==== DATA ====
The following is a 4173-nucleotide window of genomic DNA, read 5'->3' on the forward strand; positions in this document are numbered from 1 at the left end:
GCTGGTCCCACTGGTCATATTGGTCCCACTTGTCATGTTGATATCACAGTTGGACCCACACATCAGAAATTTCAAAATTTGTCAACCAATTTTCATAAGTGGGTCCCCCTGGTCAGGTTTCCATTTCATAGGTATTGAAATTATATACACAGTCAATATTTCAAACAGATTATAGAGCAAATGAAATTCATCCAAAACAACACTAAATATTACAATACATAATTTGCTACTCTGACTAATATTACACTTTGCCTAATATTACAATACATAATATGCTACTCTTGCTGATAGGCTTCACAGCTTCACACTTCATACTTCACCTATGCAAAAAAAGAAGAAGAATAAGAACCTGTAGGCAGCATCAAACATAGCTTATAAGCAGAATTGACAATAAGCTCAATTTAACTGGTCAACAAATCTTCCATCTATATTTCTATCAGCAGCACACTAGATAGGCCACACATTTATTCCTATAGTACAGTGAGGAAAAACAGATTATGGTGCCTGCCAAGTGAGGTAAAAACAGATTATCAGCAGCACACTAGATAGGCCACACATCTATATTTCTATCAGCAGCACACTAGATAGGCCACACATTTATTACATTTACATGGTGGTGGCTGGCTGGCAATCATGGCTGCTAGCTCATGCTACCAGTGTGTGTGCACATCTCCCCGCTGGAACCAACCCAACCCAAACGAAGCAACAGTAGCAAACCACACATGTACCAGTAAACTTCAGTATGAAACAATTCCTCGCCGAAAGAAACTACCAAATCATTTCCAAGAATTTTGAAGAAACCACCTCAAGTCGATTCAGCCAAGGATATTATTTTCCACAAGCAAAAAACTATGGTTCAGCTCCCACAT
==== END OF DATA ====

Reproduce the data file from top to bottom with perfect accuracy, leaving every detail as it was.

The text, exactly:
The following is a 4173-nucleotide window of genomic DNA, read 5'->3' on the forward strand; positions in this document are numbered from 1 at the left end:
GCTGGTCCCACTGGTCATATTGGTCCCACTTGTCATGTTGATATCACAGTTGGACCCACACATCAGAAATTTCAAAATTTGTCAACCAATTTTCATAAGTGGGTCCCCCTGGTCAGGTTTCCATTTCATAGGTATTGAAATTATATACACAGTCAATATTTCAAACAGATTATAGAGCAAATGAAATTCATCCAAAACAACACTAAATATTACAATACATAATTTGCTACTCTGACTAATATTACACTTTGCCTAATATTACAATACATAATATGCTACTCTTGCTGATAGGCTTCACAGCTTCACACTTCATACTTCACCTATGCAAAAAAAGAAGAAGAATAAGAACCTGTAGGCAGCATCAAACATAGCTTATAAGCAGAATTGACAATAAGCTCAATTTAACTGGTCAACAAATCTTCCATCTATATTTCTATCAGCAGCACACTAGATAGGCCACACATTTATTCCTATAGTACAGTGAGGAAAAACAGATTATGGTGCCTGCCAAGTGAGGTAAAAACAGATTATCAGCAGCACACTAGATAGGCCACACATCTATATTTCTATCAGCAGCACACTAGATAGGCCACACATTTATTACATTTACATGGTGGTGGCTGGCTGGCAATCATGGCTGCTAGCTCATGCTACCAGTGTGTGTGCACATCTCCCCGCTGGAACCAACCCAACCCAAACGAAGCAACAGTAGCAAACCACACATGTACCAGTAAACTTCAGTATGAAACAATTCCTCGCCGAAAGAAACTACCAAATCATTTCCAAGAATTTTGAAGAAACCACCTCAAGTCGATTCAGCCAAGGATATTATTTTCCACAAGCAAAAAACTATGGTTCAGCTCCCACAT